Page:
Is Ron Mark the New Zealand First leader-in-waiting, ready to take over when Winston Peters bows out or conks out?
He was interviewed on The Nation yesterday (repeated Sunday morning on TV3 at 10 am) or you can watch here: Interview: NZ First Deputy Leader Ron Mark.
He uses the terms ‘bizarre’ and ‘strange’ – that could easily apply to the impression he leaves with this interview.
Mark says what he probably needs to say about Peters being the unchallenged boss in perpetuity, but he seems to have some ambition, otherwise he wouldn’t have challenged for the deputy spot.
Mark is a politician with a lot of experience – as he demonstrated by blatantly misleading to media about taking over from Tracey Martin. He confirmed that the vote was on Tuesday but the announcement was deferred to Friday:
And once the votes were taken and the leader was confirmed, and the deputy leader was confirmed… The vote was taken on that. We also established an assistant whip which we hadn’t had before.
The Caucus determined that that should take effect as of the Friday at 10 o’clock, which gave people the chance to see what was left of that session, and we could go to the recess and come back tooled and ready to go. So, that was a Caucus decision to hold it till Friday, and so with effect 10 o’clock Friday, that was when their decision took effect, so…
On Tuesday Mark said: “No I’m not the new deputy leader, and we don’t discuss caucus matters.” (Newstalk ZB)
“Mr Mark also said he was not the new NZ First deputy leader, but would not comment on whether he had made or planned a challenge.” (NZ Herald)
To be fair to Mark it seems that he was bound by a strange Caucus decision to hold of announcing his elevation for three days. He, alongside Winston Peters and the rest of the NZ First MPs had to mislead and effectively lie about what had happened.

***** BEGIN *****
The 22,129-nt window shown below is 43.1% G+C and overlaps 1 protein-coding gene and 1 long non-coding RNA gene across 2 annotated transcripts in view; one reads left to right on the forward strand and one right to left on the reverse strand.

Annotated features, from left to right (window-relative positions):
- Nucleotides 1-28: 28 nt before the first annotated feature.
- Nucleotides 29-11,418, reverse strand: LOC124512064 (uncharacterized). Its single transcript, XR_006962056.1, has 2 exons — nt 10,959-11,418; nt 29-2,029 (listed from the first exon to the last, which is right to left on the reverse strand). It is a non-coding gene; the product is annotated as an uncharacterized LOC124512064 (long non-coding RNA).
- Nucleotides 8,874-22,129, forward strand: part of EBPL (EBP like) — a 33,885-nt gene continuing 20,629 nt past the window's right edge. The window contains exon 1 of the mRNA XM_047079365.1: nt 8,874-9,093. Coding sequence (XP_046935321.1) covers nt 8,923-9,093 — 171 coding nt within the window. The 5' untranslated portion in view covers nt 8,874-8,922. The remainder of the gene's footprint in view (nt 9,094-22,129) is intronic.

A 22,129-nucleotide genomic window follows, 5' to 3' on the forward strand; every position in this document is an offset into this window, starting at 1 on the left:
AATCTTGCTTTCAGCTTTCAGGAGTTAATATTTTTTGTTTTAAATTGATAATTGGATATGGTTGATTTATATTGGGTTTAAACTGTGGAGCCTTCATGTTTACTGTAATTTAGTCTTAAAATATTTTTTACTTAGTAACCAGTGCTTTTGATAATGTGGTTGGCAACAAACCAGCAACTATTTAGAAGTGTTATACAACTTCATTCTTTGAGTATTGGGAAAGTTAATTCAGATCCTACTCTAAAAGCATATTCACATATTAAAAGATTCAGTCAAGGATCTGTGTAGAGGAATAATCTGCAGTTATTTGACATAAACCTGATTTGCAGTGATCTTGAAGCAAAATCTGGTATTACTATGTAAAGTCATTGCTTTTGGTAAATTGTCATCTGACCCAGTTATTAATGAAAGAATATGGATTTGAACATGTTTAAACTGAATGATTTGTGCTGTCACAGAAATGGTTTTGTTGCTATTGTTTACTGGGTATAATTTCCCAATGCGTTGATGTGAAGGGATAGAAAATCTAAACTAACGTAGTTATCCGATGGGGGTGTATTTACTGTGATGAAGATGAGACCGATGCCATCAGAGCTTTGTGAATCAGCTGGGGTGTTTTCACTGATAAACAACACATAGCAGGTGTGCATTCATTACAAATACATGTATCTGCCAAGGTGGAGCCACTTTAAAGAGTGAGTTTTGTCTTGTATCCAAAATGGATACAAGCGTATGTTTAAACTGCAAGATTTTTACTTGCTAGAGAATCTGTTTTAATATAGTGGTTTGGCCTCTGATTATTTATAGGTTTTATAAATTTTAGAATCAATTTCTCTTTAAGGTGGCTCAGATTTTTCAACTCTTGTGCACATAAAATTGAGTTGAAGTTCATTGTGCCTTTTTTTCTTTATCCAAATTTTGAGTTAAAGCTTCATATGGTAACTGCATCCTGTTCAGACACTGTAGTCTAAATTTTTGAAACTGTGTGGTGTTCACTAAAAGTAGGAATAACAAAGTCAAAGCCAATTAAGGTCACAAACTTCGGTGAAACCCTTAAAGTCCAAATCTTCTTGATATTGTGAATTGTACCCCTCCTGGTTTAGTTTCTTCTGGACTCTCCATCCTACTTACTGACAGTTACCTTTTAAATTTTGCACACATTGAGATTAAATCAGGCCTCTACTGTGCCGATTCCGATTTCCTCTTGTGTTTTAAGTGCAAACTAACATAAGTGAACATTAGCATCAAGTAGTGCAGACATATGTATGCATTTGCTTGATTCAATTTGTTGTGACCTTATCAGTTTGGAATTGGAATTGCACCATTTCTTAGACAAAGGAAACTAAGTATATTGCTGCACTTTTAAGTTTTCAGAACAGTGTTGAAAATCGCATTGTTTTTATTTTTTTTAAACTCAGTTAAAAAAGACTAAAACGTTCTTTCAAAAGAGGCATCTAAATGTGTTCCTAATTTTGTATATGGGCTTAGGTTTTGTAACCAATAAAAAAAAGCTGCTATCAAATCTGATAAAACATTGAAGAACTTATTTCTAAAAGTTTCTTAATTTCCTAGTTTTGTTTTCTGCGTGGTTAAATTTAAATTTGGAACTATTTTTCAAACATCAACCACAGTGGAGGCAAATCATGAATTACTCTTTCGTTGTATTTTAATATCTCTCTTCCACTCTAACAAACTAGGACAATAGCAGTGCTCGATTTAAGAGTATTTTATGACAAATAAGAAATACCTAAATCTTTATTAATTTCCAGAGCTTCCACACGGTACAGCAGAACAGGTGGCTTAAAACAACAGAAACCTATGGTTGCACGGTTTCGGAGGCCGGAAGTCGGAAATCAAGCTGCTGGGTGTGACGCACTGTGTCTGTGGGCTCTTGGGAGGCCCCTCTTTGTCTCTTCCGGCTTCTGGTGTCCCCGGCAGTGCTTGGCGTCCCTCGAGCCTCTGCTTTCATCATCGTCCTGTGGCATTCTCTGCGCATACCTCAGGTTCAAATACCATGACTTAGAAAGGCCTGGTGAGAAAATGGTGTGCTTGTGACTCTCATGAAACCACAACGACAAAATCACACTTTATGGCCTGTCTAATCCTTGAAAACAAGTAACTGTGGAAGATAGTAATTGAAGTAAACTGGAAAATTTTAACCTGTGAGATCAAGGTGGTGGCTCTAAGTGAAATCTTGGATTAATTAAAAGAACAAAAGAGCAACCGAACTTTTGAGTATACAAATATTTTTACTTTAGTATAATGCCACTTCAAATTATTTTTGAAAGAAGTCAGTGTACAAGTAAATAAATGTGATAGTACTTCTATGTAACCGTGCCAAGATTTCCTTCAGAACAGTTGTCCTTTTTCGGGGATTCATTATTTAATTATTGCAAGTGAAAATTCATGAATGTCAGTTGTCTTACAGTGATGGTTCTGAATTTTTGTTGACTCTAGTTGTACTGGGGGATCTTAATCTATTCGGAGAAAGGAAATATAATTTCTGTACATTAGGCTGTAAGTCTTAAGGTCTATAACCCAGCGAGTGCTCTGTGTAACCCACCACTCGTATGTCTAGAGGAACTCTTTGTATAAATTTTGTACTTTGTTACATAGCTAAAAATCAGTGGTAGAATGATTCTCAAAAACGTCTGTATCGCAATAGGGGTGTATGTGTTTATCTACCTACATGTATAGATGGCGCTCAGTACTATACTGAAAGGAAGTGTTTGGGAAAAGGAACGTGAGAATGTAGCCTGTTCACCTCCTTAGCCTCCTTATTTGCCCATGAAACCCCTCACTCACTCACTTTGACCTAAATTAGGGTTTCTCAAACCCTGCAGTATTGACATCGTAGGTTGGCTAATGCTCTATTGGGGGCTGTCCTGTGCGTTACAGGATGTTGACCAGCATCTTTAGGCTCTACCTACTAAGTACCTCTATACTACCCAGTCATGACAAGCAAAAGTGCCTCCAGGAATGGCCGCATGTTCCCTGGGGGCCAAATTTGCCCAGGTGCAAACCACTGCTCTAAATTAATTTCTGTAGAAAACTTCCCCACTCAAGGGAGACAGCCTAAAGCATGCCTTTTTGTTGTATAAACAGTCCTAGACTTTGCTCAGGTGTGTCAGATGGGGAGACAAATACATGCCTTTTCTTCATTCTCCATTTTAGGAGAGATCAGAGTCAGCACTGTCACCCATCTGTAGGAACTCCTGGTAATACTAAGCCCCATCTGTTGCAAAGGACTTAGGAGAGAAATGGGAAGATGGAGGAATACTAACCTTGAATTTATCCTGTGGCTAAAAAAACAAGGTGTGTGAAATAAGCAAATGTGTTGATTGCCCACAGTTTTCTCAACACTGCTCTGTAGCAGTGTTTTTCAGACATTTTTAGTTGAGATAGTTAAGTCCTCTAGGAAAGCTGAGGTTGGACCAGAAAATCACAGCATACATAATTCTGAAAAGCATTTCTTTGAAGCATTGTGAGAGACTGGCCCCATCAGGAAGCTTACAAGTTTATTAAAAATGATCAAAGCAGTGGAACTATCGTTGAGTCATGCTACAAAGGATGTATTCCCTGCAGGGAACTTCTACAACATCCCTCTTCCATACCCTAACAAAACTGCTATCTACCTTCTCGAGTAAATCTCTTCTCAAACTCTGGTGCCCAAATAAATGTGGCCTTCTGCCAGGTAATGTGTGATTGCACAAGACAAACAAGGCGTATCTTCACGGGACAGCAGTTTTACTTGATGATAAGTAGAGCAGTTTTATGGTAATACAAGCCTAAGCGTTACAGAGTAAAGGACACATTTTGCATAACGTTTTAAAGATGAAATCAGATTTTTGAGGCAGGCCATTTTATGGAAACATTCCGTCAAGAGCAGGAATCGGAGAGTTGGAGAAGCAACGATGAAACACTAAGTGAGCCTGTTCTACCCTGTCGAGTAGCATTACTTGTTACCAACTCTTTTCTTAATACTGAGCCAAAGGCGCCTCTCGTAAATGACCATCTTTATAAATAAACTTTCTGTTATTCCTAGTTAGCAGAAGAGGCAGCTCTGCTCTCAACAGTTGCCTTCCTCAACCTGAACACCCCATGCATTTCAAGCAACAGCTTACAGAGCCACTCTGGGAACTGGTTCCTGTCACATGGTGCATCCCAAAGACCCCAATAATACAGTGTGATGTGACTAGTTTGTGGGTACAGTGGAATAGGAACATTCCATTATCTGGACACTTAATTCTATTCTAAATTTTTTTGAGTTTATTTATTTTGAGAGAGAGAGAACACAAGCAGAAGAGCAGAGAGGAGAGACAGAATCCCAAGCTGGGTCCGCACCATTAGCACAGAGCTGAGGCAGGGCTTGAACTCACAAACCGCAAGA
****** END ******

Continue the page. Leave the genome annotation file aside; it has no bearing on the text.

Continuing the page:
Mark was also contradictory when pushed to reveal the vote result.
So how did the vote go? Did you have a clear majority?
Oh, votes are always done in secret, and the votes were counted up by someone who wasn’t an MP, and, actually, no one knows the result.
Do you know the split?
No one knows the result… No one knows what the votes were at the end of the day
They must have been told the actual vote, surely.
Everyone knows the result. But we’ve been told that initially it was a draw. So was it a draw — straight down the middle?
Oh. You guys were saying all sorts of things that there was… Well, clearly it wasn’t a draw.
There were reports that it was a split vote that was resolved by a switch of sides by Richard Prosser. This may or may not be true.
Did Winston Peters vote for you?
I wouldn’t have a clue, actually.
It would be very unusual for a politician to bid for a higher party position without having a very good idea what the numbers were – and especially whether they had the support of their leader or not.
So were there 12 votes cast? Because we’re also hearing that someone abstained.
Oh, for God’s sake. See, this is the trouble. I mean… Nobody abstained, and the fact that that’s even a conversation is absolutely quite bizarre, but then a lot of bizarre things have been said over the last week, and we’re not responsible for that. The people whose mouths, those words, came out from, they’re the people responsible for that – most of them are journalists.